Caught in the WildBehold, another holy grail. The 1970 Ford Torino GT, with the 429 Cobra Jet thrown in for good measure.
Mean grill, hidden quad round headlampsThe Torino was a car that both my parents owned. They owned the pedestrian cars, a 1972 four-door and a 1974 two door. Most Torino's were just intermediate sized cars that got from A to B. But there were some, especially early on...
This Shaker Hood showed you the Money....some were anything but pedestrian. Take this one, for example. By 1970, Ford had dropped the FE engines for performance cars and replaced them with the 385 series. The 429 was a big part of that family of engines, and this one, the Cobra Jet, was one of the best. 11.3 to 1 compression, bigger camshaft, and special cylinder heads meant 370 horsepower.
Says it all, right thereThis car is a beauty. It's very well taken car of, perhaps it needs a bath. The interior was nice as well, but I couldn't get a shot worth keeping through the glass. It's an automatic car.
Emblems and stripes are in great shape
The end of the Sports Roof rooflineThe tail end of the Torino Sport Roof bobs off quickly, a trait I really like. I also like the individual chrome TORINO lettered emblem. Bumpers looked really good on this one. Small, thin, they are easily bent and usually are. No big gaudy pipes on this one, just discrete ones, dumped out below the rear fenders behind the tires.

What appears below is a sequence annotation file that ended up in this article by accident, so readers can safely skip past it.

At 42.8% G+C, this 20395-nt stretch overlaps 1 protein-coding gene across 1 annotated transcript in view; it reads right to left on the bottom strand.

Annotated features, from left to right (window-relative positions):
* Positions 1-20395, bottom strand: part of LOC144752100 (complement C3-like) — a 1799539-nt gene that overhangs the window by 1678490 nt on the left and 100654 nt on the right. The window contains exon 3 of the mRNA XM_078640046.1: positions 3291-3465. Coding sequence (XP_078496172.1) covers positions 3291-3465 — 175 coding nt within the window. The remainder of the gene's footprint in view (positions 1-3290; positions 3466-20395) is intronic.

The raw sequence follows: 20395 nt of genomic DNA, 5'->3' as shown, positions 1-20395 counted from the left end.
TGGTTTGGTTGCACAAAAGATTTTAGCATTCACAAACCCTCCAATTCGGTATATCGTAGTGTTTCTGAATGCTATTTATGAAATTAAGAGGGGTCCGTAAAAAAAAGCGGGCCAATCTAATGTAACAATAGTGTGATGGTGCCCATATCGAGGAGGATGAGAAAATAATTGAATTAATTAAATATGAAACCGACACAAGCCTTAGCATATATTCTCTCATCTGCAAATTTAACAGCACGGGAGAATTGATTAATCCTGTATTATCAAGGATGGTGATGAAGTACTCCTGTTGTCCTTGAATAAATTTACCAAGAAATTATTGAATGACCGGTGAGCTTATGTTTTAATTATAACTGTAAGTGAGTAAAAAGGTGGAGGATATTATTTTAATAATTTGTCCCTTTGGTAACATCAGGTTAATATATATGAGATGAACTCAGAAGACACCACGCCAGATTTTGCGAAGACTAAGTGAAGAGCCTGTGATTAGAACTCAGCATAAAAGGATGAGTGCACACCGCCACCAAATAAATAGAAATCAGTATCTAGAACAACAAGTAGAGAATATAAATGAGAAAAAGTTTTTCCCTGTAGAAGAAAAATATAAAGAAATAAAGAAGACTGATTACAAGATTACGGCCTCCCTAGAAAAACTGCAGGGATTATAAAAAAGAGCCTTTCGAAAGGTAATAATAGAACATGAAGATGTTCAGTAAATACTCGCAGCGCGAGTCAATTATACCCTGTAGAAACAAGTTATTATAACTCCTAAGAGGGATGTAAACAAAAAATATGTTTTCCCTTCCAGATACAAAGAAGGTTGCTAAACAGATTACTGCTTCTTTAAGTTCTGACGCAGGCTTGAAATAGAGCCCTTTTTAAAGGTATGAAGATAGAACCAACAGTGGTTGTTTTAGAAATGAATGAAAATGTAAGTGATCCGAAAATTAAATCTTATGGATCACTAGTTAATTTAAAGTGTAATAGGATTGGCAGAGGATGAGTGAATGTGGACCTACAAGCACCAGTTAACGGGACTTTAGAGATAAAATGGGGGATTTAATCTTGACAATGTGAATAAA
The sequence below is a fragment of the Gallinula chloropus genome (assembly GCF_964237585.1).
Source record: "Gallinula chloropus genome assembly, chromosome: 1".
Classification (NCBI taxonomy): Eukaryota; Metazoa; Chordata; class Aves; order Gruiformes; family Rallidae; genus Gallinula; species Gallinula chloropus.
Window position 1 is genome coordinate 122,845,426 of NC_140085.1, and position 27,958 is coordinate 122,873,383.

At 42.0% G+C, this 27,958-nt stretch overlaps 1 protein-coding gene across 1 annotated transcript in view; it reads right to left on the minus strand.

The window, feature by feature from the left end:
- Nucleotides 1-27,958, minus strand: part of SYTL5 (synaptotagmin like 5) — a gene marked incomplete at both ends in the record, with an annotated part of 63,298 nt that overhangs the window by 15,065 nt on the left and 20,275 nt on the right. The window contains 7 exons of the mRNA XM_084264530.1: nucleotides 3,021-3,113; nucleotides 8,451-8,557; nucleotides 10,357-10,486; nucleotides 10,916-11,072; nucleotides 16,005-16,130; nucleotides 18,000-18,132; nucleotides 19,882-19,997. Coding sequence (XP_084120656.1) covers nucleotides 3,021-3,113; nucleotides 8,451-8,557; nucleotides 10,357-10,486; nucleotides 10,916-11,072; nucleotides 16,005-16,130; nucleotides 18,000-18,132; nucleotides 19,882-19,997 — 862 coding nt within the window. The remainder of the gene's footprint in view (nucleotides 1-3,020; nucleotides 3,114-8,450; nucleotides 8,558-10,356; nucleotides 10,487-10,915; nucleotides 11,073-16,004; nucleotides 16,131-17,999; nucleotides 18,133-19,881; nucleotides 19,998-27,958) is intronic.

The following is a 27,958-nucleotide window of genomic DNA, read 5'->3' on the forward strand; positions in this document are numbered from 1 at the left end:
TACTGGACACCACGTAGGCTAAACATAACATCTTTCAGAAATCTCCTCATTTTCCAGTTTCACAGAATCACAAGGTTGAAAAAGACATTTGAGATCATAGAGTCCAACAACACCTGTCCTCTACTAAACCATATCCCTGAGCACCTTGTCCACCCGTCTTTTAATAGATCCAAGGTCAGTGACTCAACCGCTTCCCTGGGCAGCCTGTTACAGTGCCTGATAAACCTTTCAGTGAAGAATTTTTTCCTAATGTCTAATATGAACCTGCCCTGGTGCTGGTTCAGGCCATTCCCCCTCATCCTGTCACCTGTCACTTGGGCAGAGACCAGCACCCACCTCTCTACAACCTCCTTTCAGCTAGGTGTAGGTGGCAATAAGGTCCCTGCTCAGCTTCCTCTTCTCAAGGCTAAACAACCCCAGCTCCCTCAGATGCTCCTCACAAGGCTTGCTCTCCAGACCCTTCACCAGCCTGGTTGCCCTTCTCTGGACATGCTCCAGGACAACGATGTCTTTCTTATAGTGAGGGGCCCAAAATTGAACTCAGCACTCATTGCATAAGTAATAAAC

ALL BUSINESSI'm a big fan of tail lights that go side-to-side. The 70 and 71 model years carry this same tail light feature. This one also had the rear back light slats, something you see a lot on Mustangs of the same year.
It's not Fastback, It's Sports RoofA good view of the Sports Roof. Most people call this design a Fastback, but technically Ford calls it Sports Roof. Either works for me.
Gotta Love ItYou have to love a well-cared-for car that's nearly 50 years old. I have no idea if it's in fantastic original condition or if it's just been rehabbed...really doesn't matter. It's a beauty and worthy of preservation.